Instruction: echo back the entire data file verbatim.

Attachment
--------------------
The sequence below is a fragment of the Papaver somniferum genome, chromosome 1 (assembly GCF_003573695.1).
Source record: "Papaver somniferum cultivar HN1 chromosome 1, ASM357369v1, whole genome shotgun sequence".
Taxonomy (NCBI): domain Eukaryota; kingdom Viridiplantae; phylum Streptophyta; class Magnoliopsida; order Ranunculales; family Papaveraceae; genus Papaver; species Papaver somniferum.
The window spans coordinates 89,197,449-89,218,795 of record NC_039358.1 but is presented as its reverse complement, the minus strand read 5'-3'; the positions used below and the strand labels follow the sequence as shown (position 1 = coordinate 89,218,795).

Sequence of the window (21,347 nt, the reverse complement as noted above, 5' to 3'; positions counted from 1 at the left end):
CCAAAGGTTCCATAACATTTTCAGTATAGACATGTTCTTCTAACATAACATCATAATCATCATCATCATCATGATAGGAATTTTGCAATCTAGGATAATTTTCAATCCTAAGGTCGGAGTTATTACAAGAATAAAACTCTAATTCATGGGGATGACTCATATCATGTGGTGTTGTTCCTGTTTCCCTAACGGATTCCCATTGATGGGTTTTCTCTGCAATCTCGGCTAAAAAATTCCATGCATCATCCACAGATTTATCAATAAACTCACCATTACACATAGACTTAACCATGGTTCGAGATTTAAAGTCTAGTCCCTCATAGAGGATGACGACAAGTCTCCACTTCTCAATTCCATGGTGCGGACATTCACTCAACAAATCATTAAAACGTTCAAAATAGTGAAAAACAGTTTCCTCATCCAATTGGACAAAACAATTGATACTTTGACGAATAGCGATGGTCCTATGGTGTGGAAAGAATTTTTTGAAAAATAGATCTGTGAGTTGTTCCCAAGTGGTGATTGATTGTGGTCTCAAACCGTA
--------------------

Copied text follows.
The sequence below is a fragment of the Papaver somniferum genome, chromosome 1 (assembly GCF_003573695.1).
Source record: "Papaver somniferum cultivar HN1 chromosome 1, ASM357369v1, whole genome shotgun sequence".
Taxonomy (NCBI): domain Eukaryota; kingdom Viridiplantae; phylum Streptophyta; class Magnoliopsida; order Ranunculales; family Papaveraceae; genus Papaver; species Papaver somniferum.
The window spans coordinates 89,197,449-89,218,795 of record NC_039358.1 but is presented as its reverse complement, the minus strand read 5'-3'; the positions used below and the strand labels follow the sequence as shown (position 1 = coordinate 89,218,795).

Sequence of the window (21,347 nt, the reverse complement as noted above, 5' to 3'; positions counted from 1 at the left end):
CCAAAGGTTCCATAACATTTTCAGTATAGACATGTTCTTCTAACATAACATCATAATCATCATCATCATCATGATAGGAATTTTGCAATCTAGGATAATTTTCAATCCTAAGGTCGGAGTTATTACAAGAATAAAACTCTAATTCATGGGGATGACTCATATCATGTGGTGTTGTTCCTGTTTCCCTAACGGATTCCCATTGATGGGTTTTCTCTGCAATCTCGGCTAAAAAATTCCATGCATCATCCACAGATTTATCAATAAACTCACCATTACACATAGACTTAACCATGGTTCGAGATTTAAAGTCTAGTCCCTCATAGAGGATGACGACAAGTCTCCACTTCTCAATTCCATGGTGCGGACATTCACTCAACAAATCATTAAAACGTTCAAAATAGTGAAAAACAGTTTCCTCATCCAATTGGACAAAACAATTGATACTTTGACGAATAGCGATGGTCCTATGGTGTGGAAAGAATTTTTTGAAAAATAGATCTGTGAGTTGTTCCCAAGTGGTGATTGATTGTGGTCTCAAACCGTA